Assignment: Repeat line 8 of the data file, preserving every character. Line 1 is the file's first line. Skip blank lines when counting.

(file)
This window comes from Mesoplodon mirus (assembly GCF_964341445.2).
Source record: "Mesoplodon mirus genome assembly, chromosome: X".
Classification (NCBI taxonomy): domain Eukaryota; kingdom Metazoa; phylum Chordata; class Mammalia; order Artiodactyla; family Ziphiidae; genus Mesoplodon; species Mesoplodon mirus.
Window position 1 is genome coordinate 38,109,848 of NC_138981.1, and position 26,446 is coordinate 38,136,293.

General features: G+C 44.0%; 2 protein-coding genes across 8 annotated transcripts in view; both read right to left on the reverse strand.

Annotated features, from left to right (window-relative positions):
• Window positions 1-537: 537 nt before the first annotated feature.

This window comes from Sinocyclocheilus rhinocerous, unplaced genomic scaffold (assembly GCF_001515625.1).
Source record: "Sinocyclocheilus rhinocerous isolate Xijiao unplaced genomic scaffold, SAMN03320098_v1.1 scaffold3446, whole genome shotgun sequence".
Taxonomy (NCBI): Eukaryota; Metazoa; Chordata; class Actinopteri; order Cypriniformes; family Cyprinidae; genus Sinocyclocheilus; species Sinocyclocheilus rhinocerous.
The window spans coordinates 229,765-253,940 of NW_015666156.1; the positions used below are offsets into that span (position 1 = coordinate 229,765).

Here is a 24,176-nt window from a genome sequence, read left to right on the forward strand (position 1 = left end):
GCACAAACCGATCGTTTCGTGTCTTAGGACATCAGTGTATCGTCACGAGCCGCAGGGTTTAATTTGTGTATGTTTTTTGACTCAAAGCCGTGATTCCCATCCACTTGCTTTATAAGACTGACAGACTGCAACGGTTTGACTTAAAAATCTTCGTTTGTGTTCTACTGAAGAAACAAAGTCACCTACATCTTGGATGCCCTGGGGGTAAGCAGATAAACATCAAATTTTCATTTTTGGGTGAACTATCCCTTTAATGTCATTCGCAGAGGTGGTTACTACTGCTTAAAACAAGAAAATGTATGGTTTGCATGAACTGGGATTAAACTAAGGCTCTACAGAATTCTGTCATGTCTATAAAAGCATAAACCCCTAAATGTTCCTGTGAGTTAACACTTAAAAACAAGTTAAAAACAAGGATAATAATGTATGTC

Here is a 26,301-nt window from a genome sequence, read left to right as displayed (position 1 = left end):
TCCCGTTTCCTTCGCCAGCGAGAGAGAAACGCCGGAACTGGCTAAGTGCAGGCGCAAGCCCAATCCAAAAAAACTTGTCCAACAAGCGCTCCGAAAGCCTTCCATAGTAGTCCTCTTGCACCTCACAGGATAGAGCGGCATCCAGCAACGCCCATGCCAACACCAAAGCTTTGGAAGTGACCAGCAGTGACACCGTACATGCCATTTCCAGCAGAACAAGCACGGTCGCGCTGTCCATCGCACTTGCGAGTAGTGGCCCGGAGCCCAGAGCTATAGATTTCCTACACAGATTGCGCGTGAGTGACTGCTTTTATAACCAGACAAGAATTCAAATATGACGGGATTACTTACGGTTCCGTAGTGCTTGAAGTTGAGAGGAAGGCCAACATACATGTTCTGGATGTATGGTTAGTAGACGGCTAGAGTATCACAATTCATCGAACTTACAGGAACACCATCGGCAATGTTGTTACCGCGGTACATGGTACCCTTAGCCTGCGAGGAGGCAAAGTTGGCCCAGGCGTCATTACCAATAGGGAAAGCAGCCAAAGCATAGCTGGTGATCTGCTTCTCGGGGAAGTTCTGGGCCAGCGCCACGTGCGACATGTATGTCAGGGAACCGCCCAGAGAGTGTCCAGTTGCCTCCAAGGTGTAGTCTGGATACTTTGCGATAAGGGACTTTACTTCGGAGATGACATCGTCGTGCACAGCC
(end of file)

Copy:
This window comes from Sinocyclocheilus rhinocerous, unplaced genomic scaffold (assembly GCF_001515625.1).